Hanna’s command of this unruly heroine may be what sets the film above others in Canadian production company Astron 6’s arsenal. She’s not alone. Astron regular Adam Brooks steals scenes as the kids’ layabout dad, with Alexis Kara Hancey showing off deadpan delivery as his put-upon spouse.

The ensemble works wonders together, each hitting the comedic beats in Kostanski’s script hard enough that the goretastic conclusion feels downright cheery.

This movie could not be more fun.

This Old House

The Banishing

by Hope Madden

Filmmaker Christopher Smith has repeatedly proven a knack for horror.

Whether he locks us up in the tunnels beneath London with Franka Potente (2004’s Creep), transports us to the Dark Ages with Sean Bean and Eddie Redmayne (2010’s Black Death), or forces us on a weekend corporate team building of death (the sublime 2006 horror comedy Severance), Smith takes an audience somewhere we probably shouldn’t go.

The Banishing drops us in rural England, just days before WWII. Marianne (Jessica Brown Findlay, Downton Abbey) and her young daughter arrive at a beautiful-if-creepy estate where Marianne’s husband Linus (John Heffernan) has just been appointed Vicar.

Naturally, the house is haunted. The Church says one thing, but this odd redhead from town (Sean Harris, the picture of subdued weirdness) whispers another.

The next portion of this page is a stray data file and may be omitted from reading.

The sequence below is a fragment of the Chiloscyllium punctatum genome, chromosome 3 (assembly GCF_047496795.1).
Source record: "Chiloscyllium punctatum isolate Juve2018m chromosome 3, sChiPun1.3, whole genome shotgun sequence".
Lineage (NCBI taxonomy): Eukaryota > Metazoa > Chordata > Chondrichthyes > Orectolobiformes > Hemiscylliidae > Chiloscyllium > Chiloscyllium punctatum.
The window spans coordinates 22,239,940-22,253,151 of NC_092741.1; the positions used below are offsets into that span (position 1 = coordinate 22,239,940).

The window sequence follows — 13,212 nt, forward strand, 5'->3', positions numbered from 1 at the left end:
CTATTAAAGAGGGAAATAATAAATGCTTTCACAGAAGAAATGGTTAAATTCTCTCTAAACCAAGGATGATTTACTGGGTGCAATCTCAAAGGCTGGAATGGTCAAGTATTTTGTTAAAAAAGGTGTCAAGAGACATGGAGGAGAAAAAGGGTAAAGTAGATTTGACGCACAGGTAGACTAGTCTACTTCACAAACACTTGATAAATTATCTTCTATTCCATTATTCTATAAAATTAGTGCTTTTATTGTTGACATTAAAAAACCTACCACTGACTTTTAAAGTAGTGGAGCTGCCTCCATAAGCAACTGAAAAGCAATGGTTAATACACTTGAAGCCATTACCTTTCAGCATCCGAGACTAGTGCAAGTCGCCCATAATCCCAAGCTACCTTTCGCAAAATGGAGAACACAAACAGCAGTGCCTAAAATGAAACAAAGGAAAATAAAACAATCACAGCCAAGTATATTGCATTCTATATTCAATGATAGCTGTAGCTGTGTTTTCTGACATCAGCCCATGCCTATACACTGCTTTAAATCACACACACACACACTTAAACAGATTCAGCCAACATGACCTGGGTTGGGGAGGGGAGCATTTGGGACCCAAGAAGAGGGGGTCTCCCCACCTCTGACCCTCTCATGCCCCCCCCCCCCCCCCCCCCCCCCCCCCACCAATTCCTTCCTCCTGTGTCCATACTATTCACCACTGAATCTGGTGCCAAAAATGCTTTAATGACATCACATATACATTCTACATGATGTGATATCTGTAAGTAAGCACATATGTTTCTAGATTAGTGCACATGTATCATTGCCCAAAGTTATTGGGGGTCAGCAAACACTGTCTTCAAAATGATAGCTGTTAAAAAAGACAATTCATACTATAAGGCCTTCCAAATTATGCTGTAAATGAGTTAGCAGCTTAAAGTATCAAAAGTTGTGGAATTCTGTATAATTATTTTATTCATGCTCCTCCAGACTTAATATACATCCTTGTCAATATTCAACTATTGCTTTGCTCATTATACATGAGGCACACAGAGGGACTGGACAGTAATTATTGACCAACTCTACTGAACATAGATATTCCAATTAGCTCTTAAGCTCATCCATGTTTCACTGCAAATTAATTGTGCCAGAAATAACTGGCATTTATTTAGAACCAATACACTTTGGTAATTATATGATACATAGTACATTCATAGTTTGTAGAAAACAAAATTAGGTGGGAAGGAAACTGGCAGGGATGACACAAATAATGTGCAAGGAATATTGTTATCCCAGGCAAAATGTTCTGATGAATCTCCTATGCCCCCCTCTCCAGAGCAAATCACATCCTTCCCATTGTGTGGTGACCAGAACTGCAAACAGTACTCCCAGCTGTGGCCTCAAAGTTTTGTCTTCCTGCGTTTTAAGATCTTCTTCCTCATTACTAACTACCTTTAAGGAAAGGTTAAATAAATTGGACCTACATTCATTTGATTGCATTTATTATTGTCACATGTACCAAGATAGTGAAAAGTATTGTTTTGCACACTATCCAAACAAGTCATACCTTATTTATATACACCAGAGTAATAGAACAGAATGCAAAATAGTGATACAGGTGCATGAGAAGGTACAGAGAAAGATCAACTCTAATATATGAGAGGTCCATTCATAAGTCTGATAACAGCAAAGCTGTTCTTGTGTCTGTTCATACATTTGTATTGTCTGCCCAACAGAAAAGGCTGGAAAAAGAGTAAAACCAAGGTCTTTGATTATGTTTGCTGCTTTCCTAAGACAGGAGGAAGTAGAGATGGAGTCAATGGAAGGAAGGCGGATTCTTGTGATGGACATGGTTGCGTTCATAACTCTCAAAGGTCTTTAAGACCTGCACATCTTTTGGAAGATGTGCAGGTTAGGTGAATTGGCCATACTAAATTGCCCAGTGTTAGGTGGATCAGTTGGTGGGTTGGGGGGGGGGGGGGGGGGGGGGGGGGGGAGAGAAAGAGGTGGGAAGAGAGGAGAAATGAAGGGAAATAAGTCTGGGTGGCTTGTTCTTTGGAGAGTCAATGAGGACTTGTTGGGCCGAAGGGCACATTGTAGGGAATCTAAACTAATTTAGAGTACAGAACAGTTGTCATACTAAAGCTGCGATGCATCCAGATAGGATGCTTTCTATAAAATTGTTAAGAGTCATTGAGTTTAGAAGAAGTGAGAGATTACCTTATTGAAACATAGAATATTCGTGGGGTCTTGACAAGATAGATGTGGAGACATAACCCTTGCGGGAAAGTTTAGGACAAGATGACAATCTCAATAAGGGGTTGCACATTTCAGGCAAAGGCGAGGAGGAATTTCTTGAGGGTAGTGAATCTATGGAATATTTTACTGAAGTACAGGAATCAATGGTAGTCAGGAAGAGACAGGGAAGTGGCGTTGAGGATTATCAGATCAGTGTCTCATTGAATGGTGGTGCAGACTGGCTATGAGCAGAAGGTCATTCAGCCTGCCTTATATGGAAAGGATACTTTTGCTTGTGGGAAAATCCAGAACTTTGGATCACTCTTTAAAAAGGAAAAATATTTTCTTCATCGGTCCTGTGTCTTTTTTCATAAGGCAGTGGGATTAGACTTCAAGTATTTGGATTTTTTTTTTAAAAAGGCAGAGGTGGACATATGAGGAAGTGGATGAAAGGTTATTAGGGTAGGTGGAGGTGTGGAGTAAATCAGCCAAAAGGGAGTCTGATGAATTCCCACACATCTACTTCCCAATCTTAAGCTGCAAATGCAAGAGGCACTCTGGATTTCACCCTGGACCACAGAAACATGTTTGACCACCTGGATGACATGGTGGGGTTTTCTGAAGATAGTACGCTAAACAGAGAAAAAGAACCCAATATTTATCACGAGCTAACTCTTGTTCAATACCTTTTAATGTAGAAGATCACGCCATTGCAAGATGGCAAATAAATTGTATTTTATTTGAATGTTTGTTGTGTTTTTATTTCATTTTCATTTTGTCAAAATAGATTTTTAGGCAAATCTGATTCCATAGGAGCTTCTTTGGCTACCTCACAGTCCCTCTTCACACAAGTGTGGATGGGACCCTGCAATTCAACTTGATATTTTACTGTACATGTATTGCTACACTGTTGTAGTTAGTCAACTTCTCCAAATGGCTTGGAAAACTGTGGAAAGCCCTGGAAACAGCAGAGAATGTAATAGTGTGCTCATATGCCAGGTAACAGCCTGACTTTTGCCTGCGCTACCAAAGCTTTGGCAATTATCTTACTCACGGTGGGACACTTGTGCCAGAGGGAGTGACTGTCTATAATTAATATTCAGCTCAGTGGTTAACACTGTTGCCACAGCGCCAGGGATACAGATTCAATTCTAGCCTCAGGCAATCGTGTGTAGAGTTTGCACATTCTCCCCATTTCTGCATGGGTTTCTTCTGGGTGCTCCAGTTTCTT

The Banishing is really the first Smith film to walk such familiar ground. His screenplay, co-written with David Beton and Ray Bogdanovich, takes inspiration from England’s infamous Borley Rectory—allegedly the nation’s most haunted house.

The direction that inspiration leads is rarely in question. Smith trots out a lot of familiar ideas, though he does package them well. Some incredibly creepy images accompany Marianne’s deepest fears, and Smith puts horror’s beloved old mirror prop to exceedingly spooky use.

Performances are solid as well. Findlay, in particular, finds depth and genuineness in the frequently portrayed role of the woman to be deemed insane in lieu of dealing with the supernatural.

Smith sometimes crosses over effectively into the inner working of the mind, and these scenes feel freshest and most engaging. They are overwhelmed, unfortunately, with stale plot devices.

The result feels very un-Christopher Smith-like (if there is such a thing). He’s been a tough filmmaker to pinpoint because each of his movies varies so wildly from the last. The Banishing looks and feels unlike anything else he’s done. Too bad it feels so much like what everyone else has.

Hot Pants

Slaxx

by Hope Madden

Does anybody remember those old Shrink to fit only you 501 jeans ads? They are creepier now.

Absurdism meets consumerism in co-writer/director Elza Kephart’s bloody comedy, Slaxx.

Brightly lit and colorful CCC clothing store—offering high priced garments that are sustainably sourced without sweatshops, GMOs, or any other unsightly thing—is on shutdown to prep for the 8am onslaught as their new line of jeans finally hits the market.

It’s not just any jeans. This denim adjusts to your body and makes you look even more glorious than you already do. And these jeans fit every single figure, from 5 pounds underweight to 5 pounds overweight. It’s a dream come true.

Also, they kill you. Their zipper might bite your hand off, the legs might slip around your neck like a noose, or the waist might just slice you in two.